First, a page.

A. D. L Reports Decline in Anti-jewish Discrimination in Medical Schools
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A. D. L Reports Decline in Anti-jewish Discrimination in Medical Schools

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The Anti-Defamation League of B’nai B’rith reported today that there had been a “marked decline” in the practice of religious discrimination by American medical schools. The report said that a four-year census revealed that the percentage of Jewish students in medical schools today was twice what it was 20 years ago.

In the years from 1956-1959, the number of Jewish students admitted to medical schools has been 18 to 19 percent of the total enrollment, while in 1940 Jewish medical students represented only from nine to 10 percent of the total enrollment.

“The current situation represents a heartening advance from the days when Jews had to apply and re-apply to American schools, were often turned down solely because of their religion, and then had to give up the idea of becoming doctors or else study abroad,” Bernard Nath, chairman of the ADL’s civil rights committee, told the annual meeting of the organization.

Mr. Nath said that some schools appear to persist in policies of discrimination. He cited the cases of several in the New England and Midwest which, year after year, have retained almost precisely the same percentages of Jewish students.

The League’s four-year study, which was checked against estimates compiled 20 years ago, covered the entering classes for 1956 through 1959. Even in those four years, Mr. Nath said, the percentage of Jewish students admitted to medical schools had increased. In 1956, the nation’s 78 medical schools admitted 7,432 new students including 1,326-or 18 percent -who were Jewish. In 1959, out of a total enrollment of 7,675 new students, 1,485-or 19.2 percent-were Jewish, he reported.


Mr. Nath also reported that the League was encouraged by high-ranking automobile industry executives to proceed with an examination of employment practices in that industry. The League did a similar survey in the insurance field last year. “There appears to be agreement among those in the automobile industry that Jews are seriously under-represented, although no one seems to have an accurate idea why and to what extent, ” he said.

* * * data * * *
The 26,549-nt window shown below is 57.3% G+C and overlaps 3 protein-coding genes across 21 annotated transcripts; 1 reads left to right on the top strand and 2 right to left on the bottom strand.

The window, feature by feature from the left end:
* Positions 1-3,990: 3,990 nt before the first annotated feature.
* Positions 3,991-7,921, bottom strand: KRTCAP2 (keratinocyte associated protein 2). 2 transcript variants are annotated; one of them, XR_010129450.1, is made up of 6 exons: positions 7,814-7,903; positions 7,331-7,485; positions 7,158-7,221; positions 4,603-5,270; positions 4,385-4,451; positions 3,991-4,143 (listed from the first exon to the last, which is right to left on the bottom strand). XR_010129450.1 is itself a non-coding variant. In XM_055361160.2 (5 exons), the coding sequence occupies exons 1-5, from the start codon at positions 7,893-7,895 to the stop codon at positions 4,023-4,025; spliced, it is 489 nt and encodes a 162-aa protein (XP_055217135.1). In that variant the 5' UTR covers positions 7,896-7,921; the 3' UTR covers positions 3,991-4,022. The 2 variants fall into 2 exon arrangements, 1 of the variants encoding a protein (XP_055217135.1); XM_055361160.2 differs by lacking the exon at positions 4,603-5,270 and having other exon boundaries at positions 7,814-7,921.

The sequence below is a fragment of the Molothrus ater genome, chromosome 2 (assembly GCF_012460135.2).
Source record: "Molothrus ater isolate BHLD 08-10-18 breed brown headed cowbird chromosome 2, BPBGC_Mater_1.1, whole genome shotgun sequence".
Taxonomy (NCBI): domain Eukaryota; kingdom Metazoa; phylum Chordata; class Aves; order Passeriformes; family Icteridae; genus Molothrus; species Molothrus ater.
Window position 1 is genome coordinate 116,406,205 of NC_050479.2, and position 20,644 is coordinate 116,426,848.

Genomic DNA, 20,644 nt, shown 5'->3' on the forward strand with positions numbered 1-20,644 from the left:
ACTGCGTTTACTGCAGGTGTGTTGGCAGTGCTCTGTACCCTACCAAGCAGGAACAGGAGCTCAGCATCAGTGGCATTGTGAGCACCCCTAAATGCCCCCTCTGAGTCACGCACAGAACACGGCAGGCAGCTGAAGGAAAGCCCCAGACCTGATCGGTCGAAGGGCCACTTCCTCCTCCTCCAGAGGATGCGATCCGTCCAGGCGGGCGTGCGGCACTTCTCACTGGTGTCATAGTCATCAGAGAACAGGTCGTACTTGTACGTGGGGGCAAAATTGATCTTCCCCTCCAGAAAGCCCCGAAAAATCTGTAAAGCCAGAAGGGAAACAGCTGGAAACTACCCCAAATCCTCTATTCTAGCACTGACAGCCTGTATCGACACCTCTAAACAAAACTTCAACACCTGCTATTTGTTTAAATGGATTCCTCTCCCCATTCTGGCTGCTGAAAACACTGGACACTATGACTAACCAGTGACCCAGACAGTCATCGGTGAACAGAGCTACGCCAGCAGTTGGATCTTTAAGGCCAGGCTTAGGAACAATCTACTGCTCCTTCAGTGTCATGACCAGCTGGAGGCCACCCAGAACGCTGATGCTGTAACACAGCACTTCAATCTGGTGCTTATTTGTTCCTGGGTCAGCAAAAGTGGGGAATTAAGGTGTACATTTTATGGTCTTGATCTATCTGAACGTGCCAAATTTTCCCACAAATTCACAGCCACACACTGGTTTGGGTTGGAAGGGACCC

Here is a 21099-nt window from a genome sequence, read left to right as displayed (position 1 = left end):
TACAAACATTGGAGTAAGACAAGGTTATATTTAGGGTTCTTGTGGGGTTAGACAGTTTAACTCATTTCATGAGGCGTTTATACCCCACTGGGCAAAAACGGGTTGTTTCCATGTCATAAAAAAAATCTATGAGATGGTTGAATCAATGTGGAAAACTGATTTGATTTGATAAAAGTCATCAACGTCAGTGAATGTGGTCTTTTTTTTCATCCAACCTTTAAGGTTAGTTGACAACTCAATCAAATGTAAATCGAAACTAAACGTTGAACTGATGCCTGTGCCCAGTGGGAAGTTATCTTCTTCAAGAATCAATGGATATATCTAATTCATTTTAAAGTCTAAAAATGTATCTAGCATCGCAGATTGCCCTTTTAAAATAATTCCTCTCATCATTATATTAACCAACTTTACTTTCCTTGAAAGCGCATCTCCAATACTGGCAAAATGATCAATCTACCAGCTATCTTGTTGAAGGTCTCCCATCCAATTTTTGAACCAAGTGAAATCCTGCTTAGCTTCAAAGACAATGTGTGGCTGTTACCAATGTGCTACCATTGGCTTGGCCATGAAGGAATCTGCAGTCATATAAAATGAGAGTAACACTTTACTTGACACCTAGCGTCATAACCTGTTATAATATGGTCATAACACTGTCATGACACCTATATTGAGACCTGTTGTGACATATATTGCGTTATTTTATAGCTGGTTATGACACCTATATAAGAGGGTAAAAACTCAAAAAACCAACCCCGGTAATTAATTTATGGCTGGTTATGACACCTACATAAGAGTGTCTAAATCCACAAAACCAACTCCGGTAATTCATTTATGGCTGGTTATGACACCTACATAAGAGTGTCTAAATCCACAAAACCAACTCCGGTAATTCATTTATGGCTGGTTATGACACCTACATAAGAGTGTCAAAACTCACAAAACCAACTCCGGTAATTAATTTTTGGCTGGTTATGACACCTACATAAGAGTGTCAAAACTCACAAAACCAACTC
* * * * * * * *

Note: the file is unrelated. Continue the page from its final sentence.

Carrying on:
In a report on Ku Klux Klan activity, Arnold Forster, the League’s civil rights director, said that Klan strength, despite losses in some areas, had generally risen in the past year together with an increase in violence and anti-Semitism. He estimated that total Klan membership currently is between 35,000 and 50,000.

There are two major competing Klan groups in the South, , he said. The U.S. Klans, Knights of the Ku Klux Klans, which had been dominant for six years, and the newly formed National Knights of the Ku Klux Klan. “Both major Klan groups and the more important unaffiliated units are led by ‘activists’ and extremists. Violence and anti-Semitism by the Klans is increasing, and the increase will probably continue, ” he predicted.

The need for “more mature dialogue” in place of “sentimental slogans” between the American Jewish community and that of Israel was urged by Label A. Katz, international president of B’nai B’rith at the ADL meeting. Mr. Katz, who returned this week from Jerusalem, stressed that such a dialogue “must be anchored in the conviction that Jewish life in America has the capacity for a meaningful, durable, creative future.”

Common bonds of religion, history and tradition make the Jewish communities of the United States and Israel “partners in an eternal Jewish enterprise,” Mr. Katz stated.

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